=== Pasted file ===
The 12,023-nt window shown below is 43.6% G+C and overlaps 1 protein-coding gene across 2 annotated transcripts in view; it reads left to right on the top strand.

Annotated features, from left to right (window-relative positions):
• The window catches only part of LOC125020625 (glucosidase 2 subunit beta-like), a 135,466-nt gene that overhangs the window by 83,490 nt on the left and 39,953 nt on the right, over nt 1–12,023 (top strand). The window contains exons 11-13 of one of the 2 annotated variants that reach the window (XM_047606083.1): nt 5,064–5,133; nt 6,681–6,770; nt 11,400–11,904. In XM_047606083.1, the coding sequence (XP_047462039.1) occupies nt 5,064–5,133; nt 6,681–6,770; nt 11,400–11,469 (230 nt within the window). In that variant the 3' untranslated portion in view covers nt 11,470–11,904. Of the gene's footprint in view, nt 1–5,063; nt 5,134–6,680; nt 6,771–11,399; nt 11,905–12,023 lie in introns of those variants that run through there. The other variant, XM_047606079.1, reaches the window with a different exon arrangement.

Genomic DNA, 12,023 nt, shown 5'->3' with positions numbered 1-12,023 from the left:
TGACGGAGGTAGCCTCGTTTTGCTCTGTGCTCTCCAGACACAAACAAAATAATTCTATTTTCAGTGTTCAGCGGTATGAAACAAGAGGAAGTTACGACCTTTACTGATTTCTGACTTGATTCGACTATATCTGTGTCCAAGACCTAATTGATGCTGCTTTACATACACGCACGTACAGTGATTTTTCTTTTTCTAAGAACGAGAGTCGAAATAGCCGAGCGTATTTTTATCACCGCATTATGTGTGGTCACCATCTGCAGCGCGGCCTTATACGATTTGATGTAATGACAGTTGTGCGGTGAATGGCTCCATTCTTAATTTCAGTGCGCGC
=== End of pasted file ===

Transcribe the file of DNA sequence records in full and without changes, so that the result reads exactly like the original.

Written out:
The 12,023-nt window shown below is 43.6% G+C and overlaps 1 protein-coding gene across 2 annotated transcripts in view; it reads left to right on the top strand.

Annotated features, from left to right (window-relative positions):
• The window catches only part of LOC125020625 (glucosidase 2 subunit beta-like), a 135,466-nt gene that overhangs the window by 83,490 nt on the left and 39,953 nt on the right, over nt 1–12,023 (top strand). The window contains exons 11-13 of one of the 2 annotated variants that reach the window (XM_047606083.1): nt 5,064–5,133; nt 6,681–6,770; nt 11,400–11,904. In XM_047606083.1, the coding sequence (XP_047462039.1) occupies nt 5,064–5,133; nt 6,681–6,770; nt 11,400–11,469 (230 nt within the window). In that variant the 3' untranslated portion in view covers nt 11,470–11,904. Of the gene's footprint in view, nt 1–5,063; nt 5,134–6,680; nt 6,771–11,399; nt 11,905–12,023 lie in introns of those variants that run through there. The other variant, XM_047606079.1, reaches the window with a different exon arrangement.

Genomic DNA, 12,023 nt, shown 5'->3' with positions numbered 1-12,023 from the left:
TGACGGAGGTAGCCTCGTTTTGCTCTGTGCTCTCCAGACACAAACAAAATAATTCTATTTTCAGTGTTCAGCGGTATGAAACAAGAGGAAGTTACGACCTTTACTGATTTCTGACTTGATTCGACTATATCTGTGTCCAAGACCTAATTGATGCTGCTTTACATACACGCACGTACAGTGATTTTTCTTTTTCTAAGAACGAGAGTCGAAATAGCCGAGCGTATTTTTATCACCGCATTATGTGTGGTCACCATCTGCAGCGCGGCCTTATACGATTTGATGTAATGACAGTTGTGCGGTGAATGGCTCCATTCTTAATTTCAGTGCGCGC